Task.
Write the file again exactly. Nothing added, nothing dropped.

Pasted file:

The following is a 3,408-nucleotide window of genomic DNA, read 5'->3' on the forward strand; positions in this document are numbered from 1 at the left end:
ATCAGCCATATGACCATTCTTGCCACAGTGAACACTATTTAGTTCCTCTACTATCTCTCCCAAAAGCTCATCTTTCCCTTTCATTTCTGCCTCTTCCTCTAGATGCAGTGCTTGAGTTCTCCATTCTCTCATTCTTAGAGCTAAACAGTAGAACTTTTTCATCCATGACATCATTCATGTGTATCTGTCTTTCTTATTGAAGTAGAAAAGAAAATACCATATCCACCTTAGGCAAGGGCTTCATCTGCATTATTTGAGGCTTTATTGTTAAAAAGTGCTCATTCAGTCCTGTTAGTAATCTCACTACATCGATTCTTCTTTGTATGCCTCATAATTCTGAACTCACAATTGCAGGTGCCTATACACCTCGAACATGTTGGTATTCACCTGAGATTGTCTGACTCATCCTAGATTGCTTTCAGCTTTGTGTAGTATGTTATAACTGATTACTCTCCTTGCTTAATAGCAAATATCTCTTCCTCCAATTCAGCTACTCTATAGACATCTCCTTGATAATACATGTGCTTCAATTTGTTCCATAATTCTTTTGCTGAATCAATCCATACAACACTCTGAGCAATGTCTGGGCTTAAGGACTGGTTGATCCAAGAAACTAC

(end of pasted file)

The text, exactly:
The following is a 3,408-nucleotide window of genomic DNA, read 5'->3' on the forward strand; positions in this document are numbered from 1 at the left end:
ATCAGCCATATGACCATTCTTGCCACAGTGAACACTATTTAGTTCCTCTACTATCTCTCCCAAAAGCTCATCTTTCCCTTTCATTTCTGCCTCTTCCTCTAGATGCAGTGCTTGAGTTCTCCATTCTCTCATTCTTAGAGCTAAACAGTAGAACTTTTTCATCCATGACATCATTCATGTGTATCTGTCTTTCTTATTGAAGTAGAAAAGAAAATACCATATCCACCTTAGGCAAGGGCTTCATCTGCATTATTTGAGGCTTTATTGTTAAAAAGTGCTCATTCAGTCCTGTTAGTAATCTCACTACATCGATTCTTCTTTGTATGCCTCATAATTCTGAACTCACAATTGCAGGTGCCTATACACCTCGAACATGTTGGTATTCACCTGAGATTGTCTGACTCATCCTAGATTGCTTTCAGCTTTGTGTAGTATGTTATAACTGATTACTCTCCTTGCTTAATAGCAAATATCTCTTCCTCCAATTCAGCTACTCTATAGACATCTCCTTGATAATACATGTGCTTCAATTTGTTCCATAATTCTTTTGCTGAATCAATCCATACAACACTCTGAGCAATGTCTGGGCTTAAGGACTGGTTGATCCAAGAAACTAC